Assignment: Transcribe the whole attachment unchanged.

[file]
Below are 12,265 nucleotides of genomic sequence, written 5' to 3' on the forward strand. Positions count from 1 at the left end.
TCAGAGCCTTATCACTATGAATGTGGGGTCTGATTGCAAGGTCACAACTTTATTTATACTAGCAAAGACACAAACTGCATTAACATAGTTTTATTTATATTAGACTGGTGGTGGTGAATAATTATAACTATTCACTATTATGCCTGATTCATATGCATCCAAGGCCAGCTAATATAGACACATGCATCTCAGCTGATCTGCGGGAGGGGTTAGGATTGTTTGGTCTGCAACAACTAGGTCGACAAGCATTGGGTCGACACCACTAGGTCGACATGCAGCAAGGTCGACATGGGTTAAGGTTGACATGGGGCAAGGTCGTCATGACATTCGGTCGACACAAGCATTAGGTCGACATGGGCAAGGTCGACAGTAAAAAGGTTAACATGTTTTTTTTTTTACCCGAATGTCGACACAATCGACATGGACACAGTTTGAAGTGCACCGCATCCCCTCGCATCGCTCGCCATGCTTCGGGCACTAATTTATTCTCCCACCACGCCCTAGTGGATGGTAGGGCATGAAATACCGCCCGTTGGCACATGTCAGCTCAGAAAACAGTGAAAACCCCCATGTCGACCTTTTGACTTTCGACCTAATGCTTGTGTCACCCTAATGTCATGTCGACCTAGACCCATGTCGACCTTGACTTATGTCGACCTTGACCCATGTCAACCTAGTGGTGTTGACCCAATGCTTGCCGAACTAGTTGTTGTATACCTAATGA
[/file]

Below are 12,265 nucleotides of genomic sequence, written 5' to 3' on the forward strand. Positions count from 1 at the left end.
TCAGAGCCTTATCACTATGAATGTGGGGTCTGATTGCAAGGTCACAACTTTATTTATACTAGCAAAGACACAAACTGCATTAACATAGTTTTATTTATATTAGACTGGTGGTGGTGAATAATTATAACTATTCACTATTATGCCTGATTCATATGCATCCAAGGCCAGCTAATATAGACACATGCATCTCAGCTGATCTGCGGGAGGGGTTAGGATTGTTTGGTCTGCAACAACTAGGTCGACAAGCATTGGGTCGACACCACTAGGTCGACATGCAGCAAGGTCGACATGGGTTAAGGTTGACATGGGGCAAGGTCGTCATGACATTCGGTCGACACAAGCATTAGGTCGACATGGGCAAGGTCGACAGTAAAAAGGTTAACATGTTTTTTTTTTTACCCGAATGTCGACACAATCGACATGGACACAGTTTGAAGTGCACCGCATCCCCTCGCATCGCTCGCCATGCTTCGGGCACTAATTTATTCTCCCACCACGCCCTAGTGGATGGTAGGGCATGAAATACCGCCCGTTGGCACATGTCAGCTCAGAAAACAGTGAAAACCCCCATGTCGACCTTTTGACTTTCGACCTAATGCTTGTGTCACCCTAATGTCATGTCGACCTAGACCCATGTCGACCTTGACTTATGTCGACCTTGACCCATGTCAACCTAGTGGTGTTGACCCAATGCTTGCCGAACTAGTTGTTGTATACCTAATGA